Assume any pager selected from the box is done randomly, and hence selections are independent from each other. The probability of a selected pager being defective is 0.25. Let X be the random variable for the number of defective pagers.

A) Determine the probability of selecting exactly 2 defective pagers.
B) Determine the probability of selecting at least 5 defective pagers.

I tried P(X = 2) = 0.25^2, but I'm not sure if that's the correct approach for A)

  • $\begingroup$ How many selections are made? $\endgroup$ – Graham Kemp Oct 14 '16 at 0:51
  • $\begingroup$ The question doesn't mention anything about the number of selection, so assume, that you selected 2 pagers exactly at once in A, and 5 at once in B. $\endgroup$ – Struggling Oct 14 '16 at 0:53
  • $\begingroup$ That's not really what the wording of the question suggests. ("exactly 2", "at least 5"). $\endgroup$ – Graham Kemp Oct 14 '16 at 1:03

Your approach is mkay, but really hinges on how many selections are made in total.

You are making some number, $\bbox[wheat,1pt]n$, of selections, and each with an independent rate of $0.25$ for being defection.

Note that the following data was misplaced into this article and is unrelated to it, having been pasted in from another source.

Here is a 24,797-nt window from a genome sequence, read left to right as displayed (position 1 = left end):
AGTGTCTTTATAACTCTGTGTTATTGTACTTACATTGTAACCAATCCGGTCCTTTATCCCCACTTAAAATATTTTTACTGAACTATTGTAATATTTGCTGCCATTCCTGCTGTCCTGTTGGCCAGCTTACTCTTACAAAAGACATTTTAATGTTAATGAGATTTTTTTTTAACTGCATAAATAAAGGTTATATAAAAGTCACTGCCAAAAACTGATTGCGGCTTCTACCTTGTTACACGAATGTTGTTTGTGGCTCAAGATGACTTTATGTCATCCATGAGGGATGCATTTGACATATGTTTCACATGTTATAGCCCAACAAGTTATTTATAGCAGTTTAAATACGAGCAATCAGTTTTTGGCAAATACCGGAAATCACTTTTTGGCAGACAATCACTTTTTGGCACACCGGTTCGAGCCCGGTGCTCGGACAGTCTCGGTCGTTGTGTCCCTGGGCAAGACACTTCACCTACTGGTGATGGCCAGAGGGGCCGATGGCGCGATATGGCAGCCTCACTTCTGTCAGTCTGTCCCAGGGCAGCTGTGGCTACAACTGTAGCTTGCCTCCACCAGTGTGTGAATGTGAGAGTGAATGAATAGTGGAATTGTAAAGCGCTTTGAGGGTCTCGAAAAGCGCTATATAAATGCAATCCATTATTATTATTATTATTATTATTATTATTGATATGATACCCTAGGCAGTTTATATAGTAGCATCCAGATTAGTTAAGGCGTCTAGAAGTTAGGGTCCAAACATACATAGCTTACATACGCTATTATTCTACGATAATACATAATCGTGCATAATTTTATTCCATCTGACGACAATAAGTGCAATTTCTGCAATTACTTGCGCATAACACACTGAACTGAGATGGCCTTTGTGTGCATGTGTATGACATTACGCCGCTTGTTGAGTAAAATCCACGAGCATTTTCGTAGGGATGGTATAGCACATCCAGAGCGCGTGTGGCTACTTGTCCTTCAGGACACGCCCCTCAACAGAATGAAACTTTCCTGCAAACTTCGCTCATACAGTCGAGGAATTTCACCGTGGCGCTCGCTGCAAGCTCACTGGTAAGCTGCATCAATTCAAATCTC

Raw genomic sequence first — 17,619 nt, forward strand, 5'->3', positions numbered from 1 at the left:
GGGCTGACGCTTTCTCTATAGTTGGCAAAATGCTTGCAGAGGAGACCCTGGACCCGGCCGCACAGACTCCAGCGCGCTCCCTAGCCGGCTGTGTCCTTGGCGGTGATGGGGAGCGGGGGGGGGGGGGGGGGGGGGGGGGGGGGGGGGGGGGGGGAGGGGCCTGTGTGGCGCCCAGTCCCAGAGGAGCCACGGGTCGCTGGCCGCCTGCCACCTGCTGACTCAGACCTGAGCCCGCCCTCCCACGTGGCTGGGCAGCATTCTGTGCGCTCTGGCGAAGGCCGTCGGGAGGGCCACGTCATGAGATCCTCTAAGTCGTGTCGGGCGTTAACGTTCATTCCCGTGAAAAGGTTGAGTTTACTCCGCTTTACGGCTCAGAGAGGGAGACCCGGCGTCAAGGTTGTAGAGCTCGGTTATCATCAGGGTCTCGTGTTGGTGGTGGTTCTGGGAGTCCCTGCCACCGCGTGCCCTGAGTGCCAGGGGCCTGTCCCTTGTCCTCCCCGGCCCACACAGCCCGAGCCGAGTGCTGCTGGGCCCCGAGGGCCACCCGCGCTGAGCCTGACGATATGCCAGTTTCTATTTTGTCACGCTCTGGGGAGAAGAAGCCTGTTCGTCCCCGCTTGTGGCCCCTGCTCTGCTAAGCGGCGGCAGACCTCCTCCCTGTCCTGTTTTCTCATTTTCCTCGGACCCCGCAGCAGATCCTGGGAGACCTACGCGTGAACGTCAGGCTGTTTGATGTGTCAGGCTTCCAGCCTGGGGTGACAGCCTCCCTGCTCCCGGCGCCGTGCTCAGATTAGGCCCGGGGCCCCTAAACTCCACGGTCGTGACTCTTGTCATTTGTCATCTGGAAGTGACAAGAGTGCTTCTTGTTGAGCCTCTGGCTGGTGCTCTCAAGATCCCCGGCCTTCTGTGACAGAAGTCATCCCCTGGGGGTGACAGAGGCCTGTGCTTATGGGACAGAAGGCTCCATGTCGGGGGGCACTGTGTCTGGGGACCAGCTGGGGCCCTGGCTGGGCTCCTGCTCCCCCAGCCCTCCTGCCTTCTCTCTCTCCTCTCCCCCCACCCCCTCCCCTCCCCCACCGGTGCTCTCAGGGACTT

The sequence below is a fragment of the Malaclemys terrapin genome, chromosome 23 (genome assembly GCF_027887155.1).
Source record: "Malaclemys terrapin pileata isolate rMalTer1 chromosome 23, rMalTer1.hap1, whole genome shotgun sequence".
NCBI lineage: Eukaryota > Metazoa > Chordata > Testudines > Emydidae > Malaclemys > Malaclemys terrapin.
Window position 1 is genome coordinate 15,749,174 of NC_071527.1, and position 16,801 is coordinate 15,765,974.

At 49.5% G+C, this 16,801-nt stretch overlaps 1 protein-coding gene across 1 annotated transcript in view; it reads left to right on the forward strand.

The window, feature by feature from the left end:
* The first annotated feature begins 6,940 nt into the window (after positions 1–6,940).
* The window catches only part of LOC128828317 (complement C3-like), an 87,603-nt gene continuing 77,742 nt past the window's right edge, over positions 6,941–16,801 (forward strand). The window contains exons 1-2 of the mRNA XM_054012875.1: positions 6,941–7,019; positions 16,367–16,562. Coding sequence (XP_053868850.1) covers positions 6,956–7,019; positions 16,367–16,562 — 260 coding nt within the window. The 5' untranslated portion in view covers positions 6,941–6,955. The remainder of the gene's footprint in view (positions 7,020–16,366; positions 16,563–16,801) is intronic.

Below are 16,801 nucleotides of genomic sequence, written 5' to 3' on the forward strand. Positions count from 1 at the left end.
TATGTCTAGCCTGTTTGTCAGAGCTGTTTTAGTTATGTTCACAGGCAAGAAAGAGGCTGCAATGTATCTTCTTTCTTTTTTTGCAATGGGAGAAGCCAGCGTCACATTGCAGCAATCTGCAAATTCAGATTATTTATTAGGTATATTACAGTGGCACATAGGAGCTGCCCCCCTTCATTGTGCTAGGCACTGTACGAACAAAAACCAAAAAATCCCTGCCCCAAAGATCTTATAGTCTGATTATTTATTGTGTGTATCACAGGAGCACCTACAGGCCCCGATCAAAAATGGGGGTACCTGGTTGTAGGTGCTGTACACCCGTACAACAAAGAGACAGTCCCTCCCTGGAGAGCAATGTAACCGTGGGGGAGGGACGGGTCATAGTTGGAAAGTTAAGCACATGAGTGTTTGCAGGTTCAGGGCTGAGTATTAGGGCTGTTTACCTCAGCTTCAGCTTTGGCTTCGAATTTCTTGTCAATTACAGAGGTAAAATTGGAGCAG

The count of defectives should thus have a recognisable distribution.

$$\mathsf P(X=x) = {^n\mathrm C_x}~0.25^x~0.75^{(n-x)}$$ $$\mathsf P(X\leq x) = \sum_{k=0}^x{^n\mathrm C_k}~0.25^k~0.75^{(n-k)} = 1-\mathsf P(X>x)$$

  • $\begingroup$ So I plugged n = 6, because that's the number of samples, and x = 2. I get 35% as the chance of exactly two items selected being defective. Does this make sense? Or am I doing it wrong? $\endgroup$ – Struggling Oct 14 '16 at 1:11
  • $\begingroup$ @Struggling Not sure how you are getting that. $$\dfrac{6!}{2!~4!}\dfrac{1^2\,3^4}{4^6} = \dfrac{1215}{4096} = 0.296630859375$$ $\endgroup$ – Graham Kemp Oct 14 '16 at 1:53

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